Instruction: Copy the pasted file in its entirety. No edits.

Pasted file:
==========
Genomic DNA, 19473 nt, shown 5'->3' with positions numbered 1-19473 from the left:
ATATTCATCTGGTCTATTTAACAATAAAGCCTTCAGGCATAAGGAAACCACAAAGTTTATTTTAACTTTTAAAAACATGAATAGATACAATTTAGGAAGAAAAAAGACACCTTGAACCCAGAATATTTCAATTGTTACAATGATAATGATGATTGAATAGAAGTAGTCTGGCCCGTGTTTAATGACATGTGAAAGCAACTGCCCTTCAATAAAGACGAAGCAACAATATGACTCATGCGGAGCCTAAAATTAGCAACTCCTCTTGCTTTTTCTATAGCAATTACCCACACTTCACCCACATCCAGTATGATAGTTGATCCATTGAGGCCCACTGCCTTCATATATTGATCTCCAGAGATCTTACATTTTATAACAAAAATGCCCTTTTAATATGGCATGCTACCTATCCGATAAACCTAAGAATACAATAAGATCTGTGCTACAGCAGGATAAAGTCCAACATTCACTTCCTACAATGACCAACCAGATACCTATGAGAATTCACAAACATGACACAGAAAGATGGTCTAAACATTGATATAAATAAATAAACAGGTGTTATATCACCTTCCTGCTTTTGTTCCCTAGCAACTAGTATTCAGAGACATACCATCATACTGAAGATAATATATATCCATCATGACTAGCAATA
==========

Genomic DNA, 19473 nt, shown 5'->3' with positions numbered 1-19473 from the left:
ATATTCATCTGGTCTATTTAACAATAAAGCCTTCAGGCATAAGGAAACCACAAAGTTTATTTTAACTTTTAAAAACATGAATAGATACAATTTAGGAAGAAAAAAGACACCTTGAACCCAGAATATTTCAATTGTTACAATGATAATGATGATTGAATAGAAGTAGTCTGGCCCGTGTTTAATGACATGTGAAAGCAACTGCCCTTCAATAAAGACGAAGCAACAATATGACTCATGCGGAGCCTAAAATTAGCAACTCCTCTTGCTTTTTCTATAGCAATTACCCACACTTCACCCACATCCAGTATGATAGTTGATCCATTGAGGCCCACTGCCTTCATATATTGATCTCCAGAGATCTTACATTTTATAACAAAAATGCCCTTTTAATATGGCATGCTACCTATCCGATAAACCTAAGAATACAATAAGATCTGTGCTACAGCAGGATAAAGTCCAACATTCACTTCCTACAATGACCAACCAGATACCTATGAGAATTCACAAACATGACACAGAAAGATGGTCTAAACATTGATATAAATAAATAAACAGGTGTTATATCACCTTCCTGCTTTTGTTCCCTAGCAACTAGTATTCAGAGACATACCATCATACTGAAGATAATATATATCCATCATGACTAGCAATA